Each diamond is completely unique — much like a snowflake. As such, it has different variations that make it unique which can affect its desirability and price. There was no set standard to which all diamonds were judged until the middle of the 20th century when the Gemological Institute of America, or GIA for short, created the first globally-accepted standard for describing diamonds. Those elements are:
- Carat weight
Now, the four C’s are universally accepted for determining the quality and worth of any diamond on the planet. This presents two benefits: not only can the diamond quality be communicated in a language everyone can understand, consumers now know precisely what they are getting when making a purchase, according to GIA.
Explaining the 4 C’s
So what do each of the 4C’s mean? Let’s take a look:
When the term “color” is used to describe gem-quality diamonds, it’s actually the absence of color on which the evaluation is based. When a diamond is found to be chemically pure and structurally perfect, it has no hue, shading or coloring. This gives it a higher value than a diamond with slight coloring to it. Take a look at the GIA’s D-to-Z diamond color-grading system, which measures degrees of colorlessness through controlled lighting and optimal viewing conditions. It starts with the letter D and goes all the way to the letter Z, organized by increasing presence of color. To put it in perspective, D is colorless and Z has the most color. Unless you have a trained eye and viewing apparatus, you likely can’t tell the subtle differences between one and another.
Referring to the absence of inclusions and blemishes, clarity measures the flaws present on the inside and outside of the gem. Because diamonds are mined from the earth, originating from carbon that’s exposed to high heat and pressure, inclusions (internal characteristics) and blemishes (external characteristics) can arise. Many factors go into evaluating clarity, such as the number, size, relief, type, and location of these characteristics, and how they all affect what the stone looks like overall. The fewer flaws a diamond has, the more valuable it is.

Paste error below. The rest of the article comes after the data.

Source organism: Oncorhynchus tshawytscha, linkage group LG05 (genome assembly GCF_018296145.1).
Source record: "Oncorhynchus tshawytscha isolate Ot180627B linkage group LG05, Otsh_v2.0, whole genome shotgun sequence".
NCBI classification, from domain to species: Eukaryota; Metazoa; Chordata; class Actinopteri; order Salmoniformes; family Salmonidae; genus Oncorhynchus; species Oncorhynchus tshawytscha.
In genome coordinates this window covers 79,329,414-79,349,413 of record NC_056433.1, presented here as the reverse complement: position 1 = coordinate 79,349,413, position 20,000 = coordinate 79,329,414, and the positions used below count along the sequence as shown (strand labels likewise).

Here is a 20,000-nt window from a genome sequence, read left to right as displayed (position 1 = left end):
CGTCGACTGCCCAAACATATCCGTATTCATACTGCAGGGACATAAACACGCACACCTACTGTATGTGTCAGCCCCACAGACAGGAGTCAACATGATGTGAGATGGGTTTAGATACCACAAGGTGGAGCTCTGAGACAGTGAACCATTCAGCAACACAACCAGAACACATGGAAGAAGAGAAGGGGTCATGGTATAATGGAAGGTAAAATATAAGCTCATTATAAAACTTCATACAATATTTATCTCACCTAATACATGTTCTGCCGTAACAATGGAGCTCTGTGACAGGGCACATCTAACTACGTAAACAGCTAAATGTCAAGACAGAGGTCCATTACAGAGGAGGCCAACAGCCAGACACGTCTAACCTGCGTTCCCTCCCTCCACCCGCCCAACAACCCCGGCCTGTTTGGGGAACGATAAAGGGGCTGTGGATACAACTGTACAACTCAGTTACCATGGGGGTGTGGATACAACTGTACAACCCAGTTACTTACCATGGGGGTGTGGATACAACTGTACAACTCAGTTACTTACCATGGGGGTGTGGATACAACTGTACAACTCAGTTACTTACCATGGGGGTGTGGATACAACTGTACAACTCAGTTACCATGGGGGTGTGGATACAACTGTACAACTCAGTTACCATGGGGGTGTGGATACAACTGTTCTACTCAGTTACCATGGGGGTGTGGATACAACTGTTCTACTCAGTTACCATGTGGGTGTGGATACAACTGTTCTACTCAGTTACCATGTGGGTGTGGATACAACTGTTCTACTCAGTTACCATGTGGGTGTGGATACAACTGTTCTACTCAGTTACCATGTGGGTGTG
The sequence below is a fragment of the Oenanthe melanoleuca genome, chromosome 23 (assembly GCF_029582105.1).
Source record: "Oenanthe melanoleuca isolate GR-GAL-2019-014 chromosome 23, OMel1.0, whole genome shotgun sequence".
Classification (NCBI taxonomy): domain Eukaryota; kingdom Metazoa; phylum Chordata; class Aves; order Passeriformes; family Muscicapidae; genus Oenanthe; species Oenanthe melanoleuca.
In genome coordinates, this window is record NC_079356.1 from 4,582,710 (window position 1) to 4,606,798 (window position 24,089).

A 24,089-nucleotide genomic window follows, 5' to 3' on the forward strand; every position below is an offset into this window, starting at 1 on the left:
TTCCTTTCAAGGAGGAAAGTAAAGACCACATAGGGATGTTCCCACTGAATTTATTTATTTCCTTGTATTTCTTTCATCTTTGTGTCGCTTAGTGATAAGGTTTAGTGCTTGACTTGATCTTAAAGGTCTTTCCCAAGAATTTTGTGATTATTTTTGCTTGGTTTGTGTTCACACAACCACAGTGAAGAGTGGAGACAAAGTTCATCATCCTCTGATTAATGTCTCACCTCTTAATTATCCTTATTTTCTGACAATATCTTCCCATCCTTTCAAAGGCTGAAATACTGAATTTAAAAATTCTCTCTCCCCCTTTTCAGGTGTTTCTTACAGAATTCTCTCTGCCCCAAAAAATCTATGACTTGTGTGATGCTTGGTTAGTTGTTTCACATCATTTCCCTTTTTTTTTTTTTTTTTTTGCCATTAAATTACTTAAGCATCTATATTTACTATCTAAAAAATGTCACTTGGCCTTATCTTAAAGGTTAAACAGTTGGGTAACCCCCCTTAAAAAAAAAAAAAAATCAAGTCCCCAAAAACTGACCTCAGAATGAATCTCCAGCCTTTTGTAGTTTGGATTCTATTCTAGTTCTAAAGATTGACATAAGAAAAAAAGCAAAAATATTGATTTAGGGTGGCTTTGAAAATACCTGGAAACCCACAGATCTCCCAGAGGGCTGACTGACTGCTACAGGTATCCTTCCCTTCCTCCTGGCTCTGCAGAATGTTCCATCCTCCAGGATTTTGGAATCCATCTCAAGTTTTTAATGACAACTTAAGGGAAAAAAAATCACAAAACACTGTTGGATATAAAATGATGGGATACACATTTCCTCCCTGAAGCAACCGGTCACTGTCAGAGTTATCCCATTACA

A diamond’s brilliance and appeal lies in how it’s cut. When the average person thinks about cut, they often think about the shape they find it in at the store, such as princess, round, etc. However, cut really refers to how well the gem’s facets interact with the light. This is all a result of the workmanship and precision that goes into the cut of each diamond in a perfect balance of proportion, symmetry, and polish so maximum light is reflected. This happens to be the most difficult category to analyze but in general, brightness, fire (scattering of white light), and scintillation (sparkle) all come into play, as well as the design, craftsmanship, weight and thickness of the gem.
A carat — at least in terms of diamonds — is a reflection of how much it weighs, with one metric carat equaling 200 milligrams. To allow for the utmost in precision, one carat is divided further into 100 points. The higher the carat, the more valuable it is and the higher price it can command. That being said, two diamonds of equal carat weight may come with different price tags because the other factors (color, cut, clarity) affect the overall rating as well.
Contact Diamond Factory Dallas
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